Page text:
4. Bible Adventures (Wisdom Tree – 1991)
When Nintendo ruled the world, there was a little something called the Nintendo Seal of Quality. You knew a game had to be cleared with Nintendo at every step, and everything had to be properly licensed and made with the spirit of Japanese fun and games. Well, all that went out the window when game companies like Wisdom Tree found ways to create unlicensed games that bypassed Nintendo’s 10NES lockout chip.
One such game was the incredibad Bible Adventures.
Look, I was raised Catholic. My Baptist childhood friend had this game. I get it. There’s room in the gaming world for religious fervor and Jesus’ message of peace. And there’s definitely room for a game that lets you throw baby Moses like a football.
I’m totally kidding, you’d never throw a football like that. Not even if you were Christian quarterback wunderkind Tim Tebow.
Really though, what the wholesome, Christ-filled f**k? In this part of the game, you play as Moses’ sister and need to bring Moses to the river in order to send him on his way and set the course of the book of Exodus in motion, of course.
What does this have to do with fatherhood? Basically nothing. Except that Wisdom Tree, a company based on religious values was one of the chief hackers of Nintendo’s lockout chip. Nice Christian values there, Wisdom Tree. You really taught us not to covet thy neighbor’s video game business. The real fatherhood lesson here is to teach my son not to judge a book by its cover, even if that book is the Bible.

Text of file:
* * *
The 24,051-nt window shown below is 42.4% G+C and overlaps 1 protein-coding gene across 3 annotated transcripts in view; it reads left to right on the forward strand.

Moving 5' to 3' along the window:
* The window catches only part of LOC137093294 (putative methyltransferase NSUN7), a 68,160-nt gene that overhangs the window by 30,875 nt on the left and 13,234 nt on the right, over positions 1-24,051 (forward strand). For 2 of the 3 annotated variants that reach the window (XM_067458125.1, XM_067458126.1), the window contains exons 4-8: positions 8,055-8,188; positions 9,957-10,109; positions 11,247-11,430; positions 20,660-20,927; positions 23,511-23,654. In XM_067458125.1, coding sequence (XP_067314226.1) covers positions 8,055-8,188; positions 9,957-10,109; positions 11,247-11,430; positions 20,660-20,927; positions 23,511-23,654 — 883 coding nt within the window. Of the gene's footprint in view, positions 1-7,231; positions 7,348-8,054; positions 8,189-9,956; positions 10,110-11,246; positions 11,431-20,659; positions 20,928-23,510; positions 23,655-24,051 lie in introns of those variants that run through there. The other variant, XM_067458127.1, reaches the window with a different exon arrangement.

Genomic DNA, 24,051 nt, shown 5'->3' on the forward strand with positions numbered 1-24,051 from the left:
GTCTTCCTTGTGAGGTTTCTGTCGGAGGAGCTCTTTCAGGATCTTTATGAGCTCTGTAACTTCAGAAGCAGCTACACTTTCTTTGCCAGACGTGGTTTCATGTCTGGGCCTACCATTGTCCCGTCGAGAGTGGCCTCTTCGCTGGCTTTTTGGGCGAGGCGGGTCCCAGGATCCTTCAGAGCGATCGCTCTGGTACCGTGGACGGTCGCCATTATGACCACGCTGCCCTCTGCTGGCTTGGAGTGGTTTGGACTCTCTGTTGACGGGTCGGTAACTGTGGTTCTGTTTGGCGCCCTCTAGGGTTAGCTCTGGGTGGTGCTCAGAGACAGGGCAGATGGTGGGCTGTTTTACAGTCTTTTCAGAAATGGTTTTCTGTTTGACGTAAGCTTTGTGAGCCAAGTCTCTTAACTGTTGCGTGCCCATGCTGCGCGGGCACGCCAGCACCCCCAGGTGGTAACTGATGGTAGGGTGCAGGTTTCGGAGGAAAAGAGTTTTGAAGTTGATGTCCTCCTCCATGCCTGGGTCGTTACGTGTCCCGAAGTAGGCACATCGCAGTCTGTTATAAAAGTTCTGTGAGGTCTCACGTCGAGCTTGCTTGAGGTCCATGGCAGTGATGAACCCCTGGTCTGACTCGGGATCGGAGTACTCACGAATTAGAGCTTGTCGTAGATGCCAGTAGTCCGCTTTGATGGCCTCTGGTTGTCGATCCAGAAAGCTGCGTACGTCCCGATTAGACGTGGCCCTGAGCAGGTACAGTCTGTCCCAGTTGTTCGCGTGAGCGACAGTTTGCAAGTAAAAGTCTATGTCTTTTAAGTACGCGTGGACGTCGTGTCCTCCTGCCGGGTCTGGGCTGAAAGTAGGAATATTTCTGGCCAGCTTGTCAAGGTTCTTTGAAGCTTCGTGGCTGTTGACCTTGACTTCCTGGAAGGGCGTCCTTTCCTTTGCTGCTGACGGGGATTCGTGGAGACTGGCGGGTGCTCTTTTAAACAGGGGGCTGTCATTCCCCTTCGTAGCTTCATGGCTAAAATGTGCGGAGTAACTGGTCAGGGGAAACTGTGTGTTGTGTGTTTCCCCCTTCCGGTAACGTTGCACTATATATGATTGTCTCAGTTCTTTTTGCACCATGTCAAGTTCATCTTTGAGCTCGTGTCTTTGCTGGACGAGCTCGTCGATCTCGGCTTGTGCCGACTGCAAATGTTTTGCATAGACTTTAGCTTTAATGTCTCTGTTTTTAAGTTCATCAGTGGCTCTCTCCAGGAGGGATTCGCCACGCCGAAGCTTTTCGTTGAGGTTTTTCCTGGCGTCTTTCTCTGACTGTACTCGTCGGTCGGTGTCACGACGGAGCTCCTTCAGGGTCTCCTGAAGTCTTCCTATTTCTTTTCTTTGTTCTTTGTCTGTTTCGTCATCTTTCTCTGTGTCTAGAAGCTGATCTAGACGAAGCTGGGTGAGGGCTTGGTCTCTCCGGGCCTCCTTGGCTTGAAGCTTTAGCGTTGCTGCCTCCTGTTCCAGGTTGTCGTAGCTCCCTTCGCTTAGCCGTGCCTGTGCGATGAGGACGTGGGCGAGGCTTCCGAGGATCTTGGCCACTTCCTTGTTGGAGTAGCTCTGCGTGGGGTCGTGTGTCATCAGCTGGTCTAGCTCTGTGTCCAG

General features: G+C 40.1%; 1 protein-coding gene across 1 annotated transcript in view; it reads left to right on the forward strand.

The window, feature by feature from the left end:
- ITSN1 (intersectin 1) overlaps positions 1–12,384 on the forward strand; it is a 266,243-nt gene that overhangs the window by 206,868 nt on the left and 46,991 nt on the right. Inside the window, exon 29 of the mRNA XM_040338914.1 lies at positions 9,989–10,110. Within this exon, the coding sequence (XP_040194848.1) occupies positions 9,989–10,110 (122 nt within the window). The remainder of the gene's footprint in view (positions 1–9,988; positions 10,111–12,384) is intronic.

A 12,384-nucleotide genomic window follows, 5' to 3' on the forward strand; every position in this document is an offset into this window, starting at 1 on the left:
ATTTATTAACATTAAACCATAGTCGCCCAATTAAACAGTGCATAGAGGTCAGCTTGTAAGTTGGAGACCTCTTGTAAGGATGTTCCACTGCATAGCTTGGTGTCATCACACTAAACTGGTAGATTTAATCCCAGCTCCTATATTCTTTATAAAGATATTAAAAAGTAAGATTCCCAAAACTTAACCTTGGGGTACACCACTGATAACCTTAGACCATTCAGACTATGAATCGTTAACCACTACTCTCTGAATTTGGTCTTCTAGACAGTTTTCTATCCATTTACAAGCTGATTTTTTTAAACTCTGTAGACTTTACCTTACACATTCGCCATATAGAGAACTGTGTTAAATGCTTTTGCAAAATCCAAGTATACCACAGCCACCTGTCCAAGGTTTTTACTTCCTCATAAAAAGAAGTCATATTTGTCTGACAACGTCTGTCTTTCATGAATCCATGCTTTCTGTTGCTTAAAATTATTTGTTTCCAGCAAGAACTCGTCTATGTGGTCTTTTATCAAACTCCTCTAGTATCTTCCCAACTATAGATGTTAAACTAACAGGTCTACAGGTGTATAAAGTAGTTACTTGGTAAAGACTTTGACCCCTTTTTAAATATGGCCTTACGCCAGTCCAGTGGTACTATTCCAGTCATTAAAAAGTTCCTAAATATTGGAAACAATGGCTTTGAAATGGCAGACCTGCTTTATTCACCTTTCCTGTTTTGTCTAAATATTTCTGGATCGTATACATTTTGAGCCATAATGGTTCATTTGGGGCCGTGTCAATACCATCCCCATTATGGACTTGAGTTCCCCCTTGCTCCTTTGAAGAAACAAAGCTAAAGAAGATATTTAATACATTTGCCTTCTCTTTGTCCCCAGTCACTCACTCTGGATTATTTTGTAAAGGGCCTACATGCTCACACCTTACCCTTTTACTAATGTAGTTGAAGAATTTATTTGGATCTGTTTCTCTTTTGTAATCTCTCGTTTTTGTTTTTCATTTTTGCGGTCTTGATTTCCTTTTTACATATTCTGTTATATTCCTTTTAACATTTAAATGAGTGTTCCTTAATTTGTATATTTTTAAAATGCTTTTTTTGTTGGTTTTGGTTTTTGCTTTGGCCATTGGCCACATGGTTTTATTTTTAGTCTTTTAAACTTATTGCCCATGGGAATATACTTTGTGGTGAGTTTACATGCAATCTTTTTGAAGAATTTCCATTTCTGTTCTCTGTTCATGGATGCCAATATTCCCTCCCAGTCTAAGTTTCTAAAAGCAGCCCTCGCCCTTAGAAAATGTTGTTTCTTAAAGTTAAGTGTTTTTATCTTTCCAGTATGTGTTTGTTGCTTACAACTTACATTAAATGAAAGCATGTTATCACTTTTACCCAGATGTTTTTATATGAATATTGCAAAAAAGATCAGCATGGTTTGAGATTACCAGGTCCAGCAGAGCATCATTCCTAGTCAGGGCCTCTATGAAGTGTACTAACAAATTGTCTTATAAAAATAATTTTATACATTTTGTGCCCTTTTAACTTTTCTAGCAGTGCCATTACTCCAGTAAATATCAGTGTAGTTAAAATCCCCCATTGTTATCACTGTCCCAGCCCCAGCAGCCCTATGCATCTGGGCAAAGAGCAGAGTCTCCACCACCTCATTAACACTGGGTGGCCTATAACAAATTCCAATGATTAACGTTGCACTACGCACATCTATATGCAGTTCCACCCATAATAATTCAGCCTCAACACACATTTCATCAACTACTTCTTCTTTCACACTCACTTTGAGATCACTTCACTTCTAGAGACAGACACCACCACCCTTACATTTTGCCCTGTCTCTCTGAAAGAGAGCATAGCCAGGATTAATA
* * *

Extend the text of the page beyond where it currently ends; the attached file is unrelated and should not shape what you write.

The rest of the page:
All I know is that my son is enrolled in Catholic school, and I’m telling him to keep one eye open during prayers, and if someone touches his lockout chip, to call the police.
5. Mike Tyson’s Punch-Out!! (Nintendo – 1987)
Hailed as one of the best NES games of all time, it’s also one of the most racist. I mean, holy hell with the stereotypes.But the most teachable thing Mike Tyson’s Punch-Out!! had to offer, especially to fatherhood, was the two Ps: perseverance and patterns.
You beat Glass Joe by waiting for him to drop his gloves and then you punch him in the face. That’s all you need to know. As long as you remember that, you’re fine.
When my son gets caught in his t-shirt while trying to put it on (EVERY DAY DUDE), all I have to do is ask him how to beat Glass Joe. A muffled voice from inside the shirt says “wait for him to drop his gloves and punch him in the face.”
His muffled voice answers, “wait until he laughs, shut his stupid mouth with your fist and then pummel his gut until he dies on the mat.”
“Don’t try to predict his moves. Wait for the telegraph and be ready to dodge when he Dynamite Punches. Then hit him with the same hand he swung at you. Wait for his winks and dodge his hooks and wait out the rest of the first round.” He pauses. “Then in round 2, block and dodge his jabs and try to get a quick body blow for a star and use that after a quick jab during his next Dynamite Punch rush. You’re kind of on your own for this.”
“Thanks kid, I’ll be right back,” I say, and leave him struggling inside of his shirt.
Then it’s like you can practically hear the star-punch sound as my son’s head and arms pop through the correct holes and he runs into my office to watch me play Punch-Out!!.
Never give up, kid.
Also and unrelated, did you know that Soda Popinkski was originally named Vodka Drunkenski in the arcade version, but changed for the NES release to make it family-friendly?
I actually learned real-life skills like perseverance, threat-scaling and diplomatic mimicking from NES games. Nowadays kids are so soft with their health packs and cheat codes. Back in my day, you had to have dedication to play games. And that, friends, made me a better father.